In a recent Washington Monthly article, Thomas Toch and Brooke LePage with FutureEd argue that 529 accounts are increasing inequality. They argue that the 2017 federal reform to expand the allowable uses of these tax free college savings plans to include K-12 tuition has been a “boon to the wealthy.” But Toch and LePage overlook the growing movement to invest resources into low-income children’s accounts and the long-term opportunity for 529 savings plans to be used to reduce wealth and educational inequality.

Toch and LePage reason that rich families are more likely to be able to afford to invest in tax-free savings accounts and, therefore, are much more likely to use these accounts to save and pay for private school tuition. They point to data to state-level data showing that nearly $2 billion invested in 529 accounts has been used for K-12 tuition over the past three years:

“There were 14.8 million accounts with some $425 billion invested in 529 plans nationally at the end of 2020, Hunter of the National Association of State Treasurers reports, up from 13.8 million accounts valued at $311 billion at the end of 2018….12 states shared with us that detailed information for the past three years and the numbers were striking: families cashed out $1.9 billion in private elementary and secondary school payments during that period, $562 million in 2018, $665 million in 2019, and $671 million in 2020.”

Citing an analysis from the National Association of State Treasurers, Toch and LePage conclude that the 2017 change has “easily has generated hundreds of million dollars in tax breaks to date.”

As an early advocate for expanding the allowable uses of 529 accounts to include K-12 tuition and other expenses, I believe it is important to point out that policymakers have many options to use education savings accounts to promote equal opportunity and reduce wealth inequality. As I wrote for the Heritage Foundation in 2006:

“Charities, corporations, and individuals could be given incentives to make contributions to low-income children's accounts, which could be used to pay school or college tuition or any other legitimate educational expense. State governments could create matching-fund plans to help needy children. Seven states are already doing this with their 529 plans.”

And the good news is that these kinds of programs are expanding and benefiting participating children according to available evidence.

In December, the nonpartisan Government Accountability Office issued a report reviewing Children Savings Account programs (which generally use 529 accounts as the vehicle to help families save for education expenses). GAO found that:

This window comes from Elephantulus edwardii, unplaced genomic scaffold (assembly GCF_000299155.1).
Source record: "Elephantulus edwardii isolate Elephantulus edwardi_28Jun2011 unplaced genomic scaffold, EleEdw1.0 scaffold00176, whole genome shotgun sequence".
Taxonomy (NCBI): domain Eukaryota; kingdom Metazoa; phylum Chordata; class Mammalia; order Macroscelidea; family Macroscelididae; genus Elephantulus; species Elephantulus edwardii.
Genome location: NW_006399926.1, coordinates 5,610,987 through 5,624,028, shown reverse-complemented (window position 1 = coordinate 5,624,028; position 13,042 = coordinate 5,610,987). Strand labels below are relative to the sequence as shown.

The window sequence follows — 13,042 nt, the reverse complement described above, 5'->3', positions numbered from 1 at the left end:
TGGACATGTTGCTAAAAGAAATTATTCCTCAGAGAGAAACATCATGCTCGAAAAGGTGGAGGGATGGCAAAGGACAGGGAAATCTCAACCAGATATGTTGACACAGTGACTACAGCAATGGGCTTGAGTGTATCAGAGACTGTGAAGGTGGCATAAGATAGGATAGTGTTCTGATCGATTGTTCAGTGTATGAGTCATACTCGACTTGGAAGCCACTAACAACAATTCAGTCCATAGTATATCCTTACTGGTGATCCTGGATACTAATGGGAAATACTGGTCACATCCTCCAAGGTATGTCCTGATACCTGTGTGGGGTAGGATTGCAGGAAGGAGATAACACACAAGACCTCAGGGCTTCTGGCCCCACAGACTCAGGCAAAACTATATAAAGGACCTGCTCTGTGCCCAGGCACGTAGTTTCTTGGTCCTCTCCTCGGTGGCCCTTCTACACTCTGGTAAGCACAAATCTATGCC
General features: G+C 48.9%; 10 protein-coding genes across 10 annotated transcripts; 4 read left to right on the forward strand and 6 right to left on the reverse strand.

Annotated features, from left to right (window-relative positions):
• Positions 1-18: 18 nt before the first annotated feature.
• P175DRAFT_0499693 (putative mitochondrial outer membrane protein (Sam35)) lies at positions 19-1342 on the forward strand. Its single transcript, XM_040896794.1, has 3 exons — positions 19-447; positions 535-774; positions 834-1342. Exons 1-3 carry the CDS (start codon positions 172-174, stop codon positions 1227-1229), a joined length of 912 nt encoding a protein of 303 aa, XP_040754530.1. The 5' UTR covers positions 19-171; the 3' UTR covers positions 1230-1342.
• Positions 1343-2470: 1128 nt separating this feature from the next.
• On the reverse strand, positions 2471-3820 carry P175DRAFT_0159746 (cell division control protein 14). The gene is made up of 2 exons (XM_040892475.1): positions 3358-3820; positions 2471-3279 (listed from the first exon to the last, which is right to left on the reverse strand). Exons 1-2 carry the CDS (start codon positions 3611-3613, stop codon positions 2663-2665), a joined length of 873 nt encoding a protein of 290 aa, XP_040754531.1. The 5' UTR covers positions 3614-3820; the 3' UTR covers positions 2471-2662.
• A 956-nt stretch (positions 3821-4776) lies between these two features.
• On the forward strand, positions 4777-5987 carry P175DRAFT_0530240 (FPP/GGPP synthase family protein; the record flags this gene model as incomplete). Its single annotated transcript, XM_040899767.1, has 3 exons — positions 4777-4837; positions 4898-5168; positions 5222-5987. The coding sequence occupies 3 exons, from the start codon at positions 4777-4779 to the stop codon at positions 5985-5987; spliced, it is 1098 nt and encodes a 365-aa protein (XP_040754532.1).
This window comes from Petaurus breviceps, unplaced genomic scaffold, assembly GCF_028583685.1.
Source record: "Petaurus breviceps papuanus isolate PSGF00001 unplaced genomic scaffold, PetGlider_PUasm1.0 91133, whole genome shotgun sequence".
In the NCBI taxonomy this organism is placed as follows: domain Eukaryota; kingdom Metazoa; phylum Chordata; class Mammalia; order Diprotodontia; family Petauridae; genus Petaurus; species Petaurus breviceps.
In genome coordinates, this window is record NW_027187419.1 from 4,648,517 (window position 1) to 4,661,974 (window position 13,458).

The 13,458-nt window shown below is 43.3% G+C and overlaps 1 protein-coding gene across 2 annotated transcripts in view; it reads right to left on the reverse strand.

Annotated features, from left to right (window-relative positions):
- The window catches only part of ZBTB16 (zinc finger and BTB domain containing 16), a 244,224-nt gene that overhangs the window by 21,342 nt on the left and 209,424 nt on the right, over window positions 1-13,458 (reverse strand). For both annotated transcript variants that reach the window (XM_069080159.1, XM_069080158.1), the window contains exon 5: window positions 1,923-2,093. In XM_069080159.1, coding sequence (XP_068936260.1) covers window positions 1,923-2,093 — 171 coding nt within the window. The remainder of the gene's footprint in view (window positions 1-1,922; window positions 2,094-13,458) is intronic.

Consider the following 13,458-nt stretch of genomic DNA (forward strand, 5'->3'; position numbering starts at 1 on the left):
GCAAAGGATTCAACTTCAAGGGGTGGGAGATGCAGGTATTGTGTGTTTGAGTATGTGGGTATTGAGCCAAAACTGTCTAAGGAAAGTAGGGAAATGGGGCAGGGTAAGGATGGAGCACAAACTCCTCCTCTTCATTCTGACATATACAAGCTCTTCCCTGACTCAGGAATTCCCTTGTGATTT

“Eighty-two Children’s Savings Account (CSA) programs operated and had collectively enrolled about 700,000 children in 2019, according to survey data from the nonprofit organization Prosperity Now. These programs—operated by states, cities, and other organizations—use a variety of strategies to enroll families, especially those with lower incomes, and help them save and prepare for college...There is evidence that CSA program strategies have positive short-term effects on families, including those with lower incomes. These effects include increased CSA program enrollment and participation, amounts saved, and educational expectations, based on research GAO reviewed.”

For example, Washington University researchers studied a randomized experiment in Oklahoma where a sample of children were given $1,000 investments into 529 savings plans. Their experiences were evaluated compared to a control group of children who did not receive the benefit. The results showed that the program not surprisingly increased parental savings and children’s assets, particularly for children from low-income households. Importantly, the Oklahoma experiment also revealed that the program improved parents’ expectations, mothers’ mental health, and kids’ social-emotional development. The latter finding is particularly significant:

“The effects of the CDA in these groups are similar in size to at least one estimate of the effect of the Head Start program on early social-emotional development.”

As context, the Head Start program spends roughly $11,000 per child enrolled, according to the Department of Health and Human Services.

Promising evidence from Children’s Savings Account programs like Oklahoma’s experiment have led policymakers to create and expand similar benefit programs around the country. For example, in Maine, all children are now eligible to receive a $500 CSA investment at birth.

Looking forward, federal and state policymakers should increase access to 529 savings accounts for low-income children to improve equal opportunity in education and reduce wealth inequality. For example, Senators Mike Lee (R., Utah) and Tommy Tuberville (R., Ala.) recently introduced legislation that would allow low-income children to directly access federal education funding through 529 accounts. If their legislation becomes law, disadvantaged kids would have more resources for K-12 expenses (outside-of-school enrichment options like tutoring) as well as future college, job training, or apprenticeship costs. Based on the evidence from Oklahoma, this would have real benefits for children's social and emotional development even before these resources are spent on their education.

Thomas Toch and Brooke LePage are right to be concerned about inequality in K-12 education. But it is misguided to focus only on the narrow outcome of how 529s have been used since 2017. Expanding 529 accounts and establishing children’s savings account programs to help low-income families save has the potential to reduce wealth inequality and expand K-12 and postsecondary learning options for disadvantaged children.